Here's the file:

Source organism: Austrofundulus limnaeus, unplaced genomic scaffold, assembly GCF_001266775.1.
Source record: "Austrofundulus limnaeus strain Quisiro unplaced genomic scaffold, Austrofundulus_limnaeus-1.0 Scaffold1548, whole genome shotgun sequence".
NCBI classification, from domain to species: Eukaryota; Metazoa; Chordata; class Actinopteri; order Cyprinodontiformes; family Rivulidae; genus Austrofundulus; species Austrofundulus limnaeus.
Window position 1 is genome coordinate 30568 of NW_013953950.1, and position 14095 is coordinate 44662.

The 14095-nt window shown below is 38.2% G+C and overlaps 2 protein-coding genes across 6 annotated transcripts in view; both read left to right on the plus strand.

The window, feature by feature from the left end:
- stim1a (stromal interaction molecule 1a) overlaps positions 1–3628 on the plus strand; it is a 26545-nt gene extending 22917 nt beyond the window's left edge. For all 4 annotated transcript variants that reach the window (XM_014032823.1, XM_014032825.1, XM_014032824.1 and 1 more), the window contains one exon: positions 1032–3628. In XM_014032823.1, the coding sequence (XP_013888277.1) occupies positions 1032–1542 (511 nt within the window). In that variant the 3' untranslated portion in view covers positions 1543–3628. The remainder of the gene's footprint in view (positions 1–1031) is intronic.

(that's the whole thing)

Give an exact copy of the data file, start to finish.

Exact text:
Source organism: Austrofundulus limnaeus, unplaced genomic scaffold, assembly GCF_001266775.1.
Source record: "Austrofundulus limnaeus strain Quisiro unplaced genomic scaffold, Austrofundulus_limnaeus-1.0 Scaffold1548, whole genome shotgun sequence".
NCBI classification, from domain to species: Eukaryota; Metazoa; Chordata; class Actinopteri; order Cyprinodontiformes; family Rivulidae; genus Austrofundulus; species Austrofundulus limnaeus.
Window position 1 is genome coordinate 30568 of NW_013953950.1, and position 14095 is coordinate 44662.

The 14095-nt window shown below is 38.2% G+C and overlaps 2 protein-coding genes across 6 annotated transcripts in view; both read left to right on the plus strand.

The window, feature by feature from the left end:
- stim1a (stromal interaction molecule 1a) overlaps positions 1–3628 on the plus strand; it is a 26545-nt gene extending 22917 nt beyond the window's left edge. For all 4 annotated transcript variants that reach the window (XM_014032823.1, XM_014032825.1, XM_014032824.1 and 1 more), the window contains one exon: positions 1032–3628. In XM_014032823.1, the coding sequence (XP_013888277.1) occupies positions 1032–1542 (511 nt within the window). In that variant the 3' untranslated portion in view covers positions 1543–3628. The remainder of the gene's footprint in view (positions 1–1031) is intronic.